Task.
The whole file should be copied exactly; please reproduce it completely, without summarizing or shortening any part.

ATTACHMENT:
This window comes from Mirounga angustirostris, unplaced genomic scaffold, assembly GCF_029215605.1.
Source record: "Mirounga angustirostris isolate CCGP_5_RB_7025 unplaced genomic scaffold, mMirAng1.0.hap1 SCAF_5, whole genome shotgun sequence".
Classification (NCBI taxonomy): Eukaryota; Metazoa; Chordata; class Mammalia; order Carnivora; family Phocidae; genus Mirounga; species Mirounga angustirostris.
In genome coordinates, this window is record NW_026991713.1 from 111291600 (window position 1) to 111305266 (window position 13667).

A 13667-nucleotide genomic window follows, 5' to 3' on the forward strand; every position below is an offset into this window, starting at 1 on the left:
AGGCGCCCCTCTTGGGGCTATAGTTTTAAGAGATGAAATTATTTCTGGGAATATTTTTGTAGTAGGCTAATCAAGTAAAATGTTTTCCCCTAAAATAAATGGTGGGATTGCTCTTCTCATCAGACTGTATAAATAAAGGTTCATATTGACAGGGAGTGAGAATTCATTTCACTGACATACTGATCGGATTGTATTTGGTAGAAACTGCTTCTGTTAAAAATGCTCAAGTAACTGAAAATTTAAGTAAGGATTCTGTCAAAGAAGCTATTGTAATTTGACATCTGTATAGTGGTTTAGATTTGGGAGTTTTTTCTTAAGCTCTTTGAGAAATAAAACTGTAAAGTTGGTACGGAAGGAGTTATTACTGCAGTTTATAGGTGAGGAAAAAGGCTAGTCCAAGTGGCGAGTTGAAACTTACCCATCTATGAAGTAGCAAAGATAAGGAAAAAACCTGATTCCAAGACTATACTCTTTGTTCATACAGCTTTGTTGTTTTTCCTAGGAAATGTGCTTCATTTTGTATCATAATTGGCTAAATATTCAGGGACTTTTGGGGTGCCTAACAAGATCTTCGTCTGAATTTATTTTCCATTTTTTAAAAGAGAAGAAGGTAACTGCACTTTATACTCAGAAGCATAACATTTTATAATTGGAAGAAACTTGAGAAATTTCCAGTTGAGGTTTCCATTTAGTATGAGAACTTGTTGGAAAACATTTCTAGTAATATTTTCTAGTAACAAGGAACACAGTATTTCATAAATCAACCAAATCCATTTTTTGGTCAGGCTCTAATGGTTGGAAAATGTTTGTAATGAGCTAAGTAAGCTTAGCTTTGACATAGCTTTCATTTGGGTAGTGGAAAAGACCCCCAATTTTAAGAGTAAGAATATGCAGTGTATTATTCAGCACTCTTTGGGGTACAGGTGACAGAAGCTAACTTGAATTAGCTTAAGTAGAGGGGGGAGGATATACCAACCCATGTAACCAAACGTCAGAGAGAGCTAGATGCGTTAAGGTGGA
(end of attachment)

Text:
This window comes from Mirounga angustirostris, unplaced genomic scaffold, assembly GCF_029215605.1.
Source record: "Mirounga angustirostris isolate CCGP_5_RB_7025 unplaced genomic scaffold, mMirAng1.0.hap1 SCAF_5, whole genome shotgun sequence".
Classification (NCBI taxonomy): Eukaryota; Metazoa; Chordata; class Mammalia; order Carnivora; family Phocidae; genus Mirounga; species Mirounga angustirostris.
In genome coordinates, this window is record NW_026991713.1 from 111291600 (window position 1) to 111305266 (window position 13667).

A 13667-nucleotide genomic window follows, 5' to 3' on the forward strand; every position below is an offset into this window, starting at 1 on the left:
AGGCGCCCCTCTTGGGGCTATAGTTTTAAGAGATGAAATTATTTCTGGGAATATTTTTGTAGTAGGCTAATCAAGTAAAATGTTTTCCCCTAAAATAAATGGTGGGATTGCTCTTCTCATCAGACTGTATAAATAAAGGTTCATATTGACAGGGAGTGAGAATTCATTTCACTGACATACTGATCGGATTGTATTTGGTAGAAACTGCTTCTGTTAAAAATGCTCAAGTAACTGAAAATTTAAGTAAGGATTCTGTCAAAGAAGCTATTGTAATTTGACATCTGTATAGTGGTTTAGATTTGGGAGTTTTTTCTTAAGCTCTTTGAGAAATAAAACTGTAAAGTTGGTACGGAAGGAGTTATTACTGCAGTTTATAGGTGAGGAAAAAGGCTAGTCCAAGTGGCGAGTTGAAACTTACCCATCTATGAAGTAGCAAAGATAAGGAAAAAACCTGATTCCAAGACTATACTCTTTGTTCATACAGCTTTGTTGTTTTTCCTAGGAAATGTGCTTCATTTTGTATCATAATTGGCTAAATATTCAGGGACTTTTGGGGTGCCTAACAAGATCTTCGTCTGAATTTATTTTCCATTTTTTAAAAGAGAAGAAGGTAACTGCACTTTATACTCAGAAGCATAACATTTTATAATTGGAAGAAACTTGAGAAATTTCCAGTTGAGGTTTCCATTTAGTATGAGAACTTGTTGGAAAACATTTCTAGTAATATTTTCTAGTAACAAGGAACACAGTATTTCATAAATCAACCAAATCCATTTTTTGGTCAGGCTCTAATGGTTGGAAAATGTTTGTAATGAGCTAAGTAAGCTTAGCTTTGACATAGCTTTCATTTGGGTAGTGGAAAAGACCCCCAATTTTAAGAGTAAGAATATGCAGTGTATTATTCAGCACTCTTTGGGGTACAGGTGACAGAAGCTAACTTGAATTAGCTTAAGTAGAGGGGGGAGGATATACCAACCCATGTAACCAAACGTCAGAGAGAGCTAGATGCGTTAAGGTGGA